Featured Research

from universities, journals, and other organizations

Smaller Snacking is Smart Snacking: New study shows 'just a bite' will satisfy

Date:
January 29, 2013
Source:
Cornell Food & Brand Lab
Summary:
How much chocolate would you need to eat to be satisfied? Less than half as much as you think, according to a new snacking study.

How much chocolate would you need to eat to be satisfied? Less than half as much as you think, according to a new snacking study.
Credit: Igor Mojzes / Fotolia

How much chocolate would you need to eat to be satisfied? Less than half as much as you think, according to this recently published Cornell University snacking study. Using chocolate chips, apple pie, and potato chips, researchers Ellen van Kleef, Mitsuru Shimizu, and Brian Wansink designed a study to determine if people who were given smaller portions of snack foods would feel hungrier or satisfied fifteen minutes after eating.

Two groups with different portion sizes were tested. The larger portion size group was given 100g of chocolate, 200g of apple pie, and 80g of potato chips, all slightly larger than the recommended portion sizes. This equaled 1370 calories in snack foods. The other group was given 10g, 40g, and 10g of these same foods respectively, for a total of 195 calories. The two groups were given as much time to eat as needed, and were asked to fill out surveys to rate the liking, familiarity, and boredom with the food. They were also asked to rate their hunger and craving before the food was presented and fifteen minutes after the taste tests ended.

The results remarkably showed that smaller portion sizes are capable of providing similar feelings of satisfaction as larger ones. Those given larger portions consumed 77% more food, amounting to 103 calories more, but they did not feel any appetite enhancing or stronger feelings of satiety than the group with the smaller portions. Overall these findings reflect the importance of portion size. While larger portions result in increased food intake, smaller portions may make you feel equally satisfied. The smaller portions can lead to a decline in hunger and desire that would help people limit their food intake. So, next time you are craving a snack food, remember that you can feel similarly satisfied with one handful as you would with two!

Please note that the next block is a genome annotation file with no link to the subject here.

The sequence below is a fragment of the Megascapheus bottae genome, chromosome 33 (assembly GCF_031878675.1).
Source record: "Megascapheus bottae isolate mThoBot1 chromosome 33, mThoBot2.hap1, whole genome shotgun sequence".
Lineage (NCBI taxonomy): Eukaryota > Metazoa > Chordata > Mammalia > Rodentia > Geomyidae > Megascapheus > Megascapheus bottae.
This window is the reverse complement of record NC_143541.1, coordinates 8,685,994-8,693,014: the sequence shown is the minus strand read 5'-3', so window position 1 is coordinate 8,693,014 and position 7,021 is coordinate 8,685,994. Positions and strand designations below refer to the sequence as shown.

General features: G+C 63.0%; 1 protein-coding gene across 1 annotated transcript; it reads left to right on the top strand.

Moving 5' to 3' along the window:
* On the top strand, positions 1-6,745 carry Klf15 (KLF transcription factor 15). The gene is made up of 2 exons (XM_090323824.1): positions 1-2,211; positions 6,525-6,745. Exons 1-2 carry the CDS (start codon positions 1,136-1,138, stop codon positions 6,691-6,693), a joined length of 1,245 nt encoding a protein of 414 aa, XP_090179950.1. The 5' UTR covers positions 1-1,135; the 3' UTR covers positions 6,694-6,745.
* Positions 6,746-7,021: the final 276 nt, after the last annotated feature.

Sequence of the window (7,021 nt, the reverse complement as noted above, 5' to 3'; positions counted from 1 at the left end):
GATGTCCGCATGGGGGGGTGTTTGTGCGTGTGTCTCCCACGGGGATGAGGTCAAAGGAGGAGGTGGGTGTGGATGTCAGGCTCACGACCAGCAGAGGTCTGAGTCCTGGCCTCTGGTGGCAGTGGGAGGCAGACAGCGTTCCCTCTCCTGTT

Story Source:

The above story is based on materials provided by Cornell Food & Brand Lab. Note: Materials may be edited for content and length.


Journal Reference:

  1. Ellen van Kleef, Mitsuru Shimizu, Brian Wansink. Just a bite: Considerably smaller snack portions satisfy delayed hunger and craving. Food Quality and Preference, 2013; 27 (1): 96 DOI: 10.1016/j.foodqual.2012.06.008

Cite This Page:

Cornell Food & Brand Lab. "Smaller Snacking is Smart Snacking: New study shows 'just a bite' will satisfy." ScienceDaily. ScienceDaily, 29 January 2013. <www.sciencedaily.com/releases/2013/01/130129144815.htm>.